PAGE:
both stated and unstated
which let us know what is okay to do with other people and what is not okay to do with other people.
We have occupational boundaries,
which determine what is our job and what is not our responsibility.
(We all know the phrase, “That’s above my pay grade.”
which is a boundary we all know when something is not our responsibility.)
In every aspect of our lives there are healthy boundaries
necessary to keep us whole, safe, and able to function.

Yet, we also have lots of unhealthy boundaries floating around in our society.
Where it seems acceptable to break other people’s feelings of what is okay and not okay.
We have seen this explode with issues of sexual harassment and abuse in the last year.
Unhealthy boundaries lead to conflict, disrespect, and distrust.
All of which we have in gigantic amounts throughout our society.

In her research on people living wholehearted lives,
Brene Brown, a social researcher working in topics of shame, resilience, and living healthy lives
points out from the data
that one of the most compassionate things we can do as human beings
is have good clear boundaries.
Where we know for ourselves what is okay and what is not okay
and we talk with other people in respectful ways when boundaries are broken.
Respectful, healthy communities are built around people who have healthy boundaries.

And while Brene Brown’s research has only come out in the last couple of years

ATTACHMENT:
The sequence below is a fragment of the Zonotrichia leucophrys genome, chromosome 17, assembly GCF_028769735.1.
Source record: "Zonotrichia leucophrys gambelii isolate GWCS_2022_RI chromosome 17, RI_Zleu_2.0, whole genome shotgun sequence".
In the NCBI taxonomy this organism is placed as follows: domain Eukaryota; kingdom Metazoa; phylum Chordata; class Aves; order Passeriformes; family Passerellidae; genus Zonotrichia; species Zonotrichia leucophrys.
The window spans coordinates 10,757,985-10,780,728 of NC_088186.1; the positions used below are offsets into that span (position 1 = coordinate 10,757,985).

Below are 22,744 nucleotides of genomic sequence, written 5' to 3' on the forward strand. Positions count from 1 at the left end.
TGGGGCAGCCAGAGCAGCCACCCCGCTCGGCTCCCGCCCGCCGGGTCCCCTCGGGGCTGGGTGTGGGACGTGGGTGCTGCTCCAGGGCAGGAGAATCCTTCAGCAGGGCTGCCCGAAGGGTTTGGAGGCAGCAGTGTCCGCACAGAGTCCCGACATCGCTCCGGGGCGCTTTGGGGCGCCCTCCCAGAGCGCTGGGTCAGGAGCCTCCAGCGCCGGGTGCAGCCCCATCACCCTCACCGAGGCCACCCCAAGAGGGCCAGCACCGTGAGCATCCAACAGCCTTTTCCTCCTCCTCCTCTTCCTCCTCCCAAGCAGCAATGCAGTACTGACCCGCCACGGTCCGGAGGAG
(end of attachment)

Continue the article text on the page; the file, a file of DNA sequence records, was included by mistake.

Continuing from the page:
this idea of good community being born out of having good boundaries among people
is so ancient
its biblical.

We see the first example
in our reading from Exodus for today.
Exodus was written sometime in the 15th century BC,
So about three and a half thousand years ago.
God gives Moses the Ten Commandments
which are to govern the community of Israelites in their life together
and in relationship with God.
The Ten Commandments
are rules, effectively, good boundaries of what is okay, and what is not okay,
for the people to do.
God says, it is not okay for us to have any other gods than God.
Its not okay to murder other people.
Its not okay to covet what other people have or to gossip about them with other people.
God says we definitely should
keep sabbath time, to rest,
we need to respect other people, especially our parents.
The people who had fled from Egypt
were trying to create a new kind of nation
a new kind of community
and having healthy boundaries
good rules for communal living
were very important to the health, safety, and longevity of the community.
Even in the gospel story for today from John
the story of Jesus overturning the market tables in the temple
is a story with boundaries
and the breaking of boundaries
at the heart of it.
Jesus goes to worship in the temple
and finds the place having been turned into a marketplace.
Understandably at that time